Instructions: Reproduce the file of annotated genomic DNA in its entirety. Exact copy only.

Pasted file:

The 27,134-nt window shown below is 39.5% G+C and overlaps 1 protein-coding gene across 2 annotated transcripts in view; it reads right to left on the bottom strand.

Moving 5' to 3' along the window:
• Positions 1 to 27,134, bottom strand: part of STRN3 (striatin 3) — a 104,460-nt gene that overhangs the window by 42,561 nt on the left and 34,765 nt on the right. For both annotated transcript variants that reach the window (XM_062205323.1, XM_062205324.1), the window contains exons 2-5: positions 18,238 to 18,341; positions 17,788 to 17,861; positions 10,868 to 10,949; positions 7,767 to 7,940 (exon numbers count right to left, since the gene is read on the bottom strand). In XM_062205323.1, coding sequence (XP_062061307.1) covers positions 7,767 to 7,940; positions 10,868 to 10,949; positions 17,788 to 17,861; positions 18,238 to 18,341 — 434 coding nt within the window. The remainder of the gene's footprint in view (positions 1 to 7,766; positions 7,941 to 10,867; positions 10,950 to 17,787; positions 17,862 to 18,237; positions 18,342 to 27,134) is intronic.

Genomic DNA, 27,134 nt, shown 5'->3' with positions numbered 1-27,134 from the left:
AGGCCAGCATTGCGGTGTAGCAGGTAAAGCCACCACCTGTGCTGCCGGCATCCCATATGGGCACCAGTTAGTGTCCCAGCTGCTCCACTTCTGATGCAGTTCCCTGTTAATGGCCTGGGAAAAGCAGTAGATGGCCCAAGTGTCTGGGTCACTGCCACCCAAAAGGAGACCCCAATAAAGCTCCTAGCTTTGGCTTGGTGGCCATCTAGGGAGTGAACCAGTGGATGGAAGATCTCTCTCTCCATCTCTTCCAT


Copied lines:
The 27,134-nt window shown below is 39.5% G+C and overlaps 1 protein-coding gene across 2 annotated transcripts in view; it reads right to left on the bottom strand.

Moving 5' to 3' along the window:
• Positions 1 to 27,134, bottom strand: part of STRN3 (striatin 3) — a 104,460-nt gene that overhangs the window by 42,561 nt on the left and 34,765 nt on the right. For both annotated transcript variants that reach the window (XM_062205323.1, XM_062205324.1), the window contains exons 2-5: positions 18,238 to 18,341; positions 17,788 to 17,861; positions 10,868 to 10,949; positions 7,767 to 7,940 (exon numbers count right to left, since the gene is read on the bottom strand). In XM_062205323.1, coding sequence (XP_062061307.1) covers positions 7,767 to 7,940; positions 10,868 to 10,949; positions 17,788 to 17,861; positions 18,238 to 18,341 — 434 coding nt within the window. The remainder of the gene's footprint in view (positions 1 to 7,766; positions 7,941 to 10,867; positions 10,950 to 17,787; positions 17,862 to 18,237; positions 18,342 to 27,134) is intronic.

Genomic DNA, 27,134 nt, shown 5'->3' with positions numbered 1-27,134 from the left:
AGGCCAGCATTGCGGTGTAGCAGGTAAAGCCACCACCTGTGCTGCCGGCATCCCATATGGGCACCAGTTAGTGTCCCAGCTGCTCCACTTCTGATGCAGTTCCCTGTTAATGGCCTGGGAAAAGCAGTAGATGGCCCAAGTGTCTGGGTCACTGCCACCCAAAAGGAGACCCCAATAAAGCTCCTAGCTTTGGCTTGGTGGCCATCTAGGGAGTGAACCAGTGGATGGAAGATCTCTCTCTCCATCTCTTCCAT